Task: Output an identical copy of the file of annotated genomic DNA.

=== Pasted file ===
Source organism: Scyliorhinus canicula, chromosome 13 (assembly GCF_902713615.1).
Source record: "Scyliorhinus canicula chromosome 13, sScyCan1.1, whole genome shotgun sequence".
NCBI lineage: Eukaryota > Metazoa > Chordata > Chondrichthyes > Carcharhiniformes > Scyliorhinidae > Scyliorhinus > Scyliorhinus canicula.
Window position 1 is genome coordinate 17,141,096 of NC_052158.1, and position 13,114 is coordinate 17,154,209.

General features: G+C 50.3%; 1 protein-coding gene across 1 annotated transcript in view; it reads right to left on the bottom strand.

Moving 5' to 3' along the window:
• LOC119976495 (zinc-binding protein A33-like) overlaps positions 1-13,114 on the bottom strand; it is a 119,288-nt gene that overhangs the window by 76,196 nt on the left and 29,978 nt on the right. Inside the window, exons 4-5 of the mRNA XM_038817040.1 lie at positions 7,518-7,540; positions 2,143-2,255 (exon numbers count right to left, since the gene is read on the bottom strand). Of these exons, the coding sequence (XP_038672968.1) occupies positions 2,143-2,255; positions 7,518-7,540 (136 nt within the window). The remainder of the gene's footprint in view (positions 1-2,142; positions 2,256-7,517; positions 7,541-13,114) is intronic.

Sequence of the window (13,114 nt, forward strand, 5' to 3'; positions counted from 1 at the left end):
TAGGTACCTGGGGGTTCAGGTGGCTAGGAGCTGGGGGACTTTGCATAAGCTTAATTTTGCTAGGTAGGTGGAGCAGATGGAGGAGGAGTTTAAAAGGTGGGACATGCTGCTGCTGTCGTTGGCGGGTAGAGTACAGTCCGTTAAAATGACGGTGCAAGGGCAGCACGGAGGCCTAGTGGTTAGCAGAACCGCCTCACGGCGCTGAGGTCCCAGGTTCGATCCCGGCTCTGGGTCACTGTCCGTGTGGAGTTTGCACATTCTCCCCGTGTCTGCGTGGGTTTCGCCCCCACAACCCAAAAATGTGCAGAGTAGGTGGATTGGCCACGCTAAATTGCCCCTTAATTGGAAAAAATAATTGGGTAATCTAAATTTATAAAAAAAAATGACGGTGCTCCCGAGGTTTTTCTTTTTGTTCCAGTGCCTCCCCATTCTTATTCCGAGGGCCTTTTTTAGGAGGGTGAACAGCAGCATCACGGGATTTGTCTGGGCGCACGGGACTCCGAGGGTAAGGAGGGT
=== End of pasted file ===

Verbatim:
Source organism: Scyliorhinus canicula, chromosome 13 (assembly GCF_902713615.1).
Source record: "Scyliorhinus canicula chromosome 13, sScyCan1.1, whole genome shotgun sequence".
NCBI lineage: Eukaryota > Metazoa > Chordata > Chondrichthyes > Carcharhiniformes > Scyliorhinidae > Scyliorhinus > Scyliorhinus canicula.
Window position 1 is genome coordinate 17,141,096 of NC_052158.1, and position 13,114 is coordinate 17,154,209.

General features: G+C 50.3%; 1 protein-coding gene across 1 annotated transcript in view; it reads right to left on the bottom strand.

Moving 5' to 3' along the window:
• LOC119976495 (zinc-binding protein A33-like) overlaps positions 1-13,114 on the bottom strand; it is a 119,288-nt gene that overhangs the window by 76,196 nt on the left and 29,978 nt on the right. Inside the window, exons 4-5 of the mRNA XM_038817040.1 lie at positions 7,518-7,540; positions 2,143-2,255 (exon numbers count right to left, since the gene is read on the bottom strand). Of these exons, the coding sequence (XP_038672968.1) occupies positions 2,143-2,255; positions 7,518-7,540 (136 nt within the window). The remainder of the gene's footprint in view (positions 1-2,142; positions 2,256-7,517; positions 7,541-13,114) is intronic.

Sequence of the window (13,114 nt, forward strand, 5' to 3'; positions counted from 1 at the left end):
TAGGTACCTGGGGGTTCAGGTGGCTAGGAGCTGGGGGACTTTGCATAAGCTTAATTTTGCTAGGTAGGTGGAGCAGATGGAGGAGGAGTTTAAAAGGTGGGACATGCTGCTGCTGTCGTTGGCGGGTAGAGTACAGTCCGTTAAAATGACGGTGCAAGGGCAGCACGGAGGCCTAGTGGTTAGCAGAACCGCCTCACGGCGCTGAGGTCCCAGGTTCGATCCCGGCTCTGGGTCACTGTCCGTGTGGAGTTTGCACATTCTCCCCGTGTCTGCGTGGGTTTCGCCCCCACAACCCAAAAATGTGCAGAGTAGGTGGATTGGCCACGCTAAATTGCCCCTTAATTGGAAAAAATAATTGGGTAATCTAAATTTATAAAAAAAAATGACGGTGCTCCCGAGGTTTTTCTTTTTGTTCCAGTGCCTCCCCATTCTTATTCCGAGGGCCTTTTTTAGGAGGGTGAACAGCAGCATCACGGGATTTGTCTGGGCGCACGGGACTCCGAGGGTAAGGAGGGT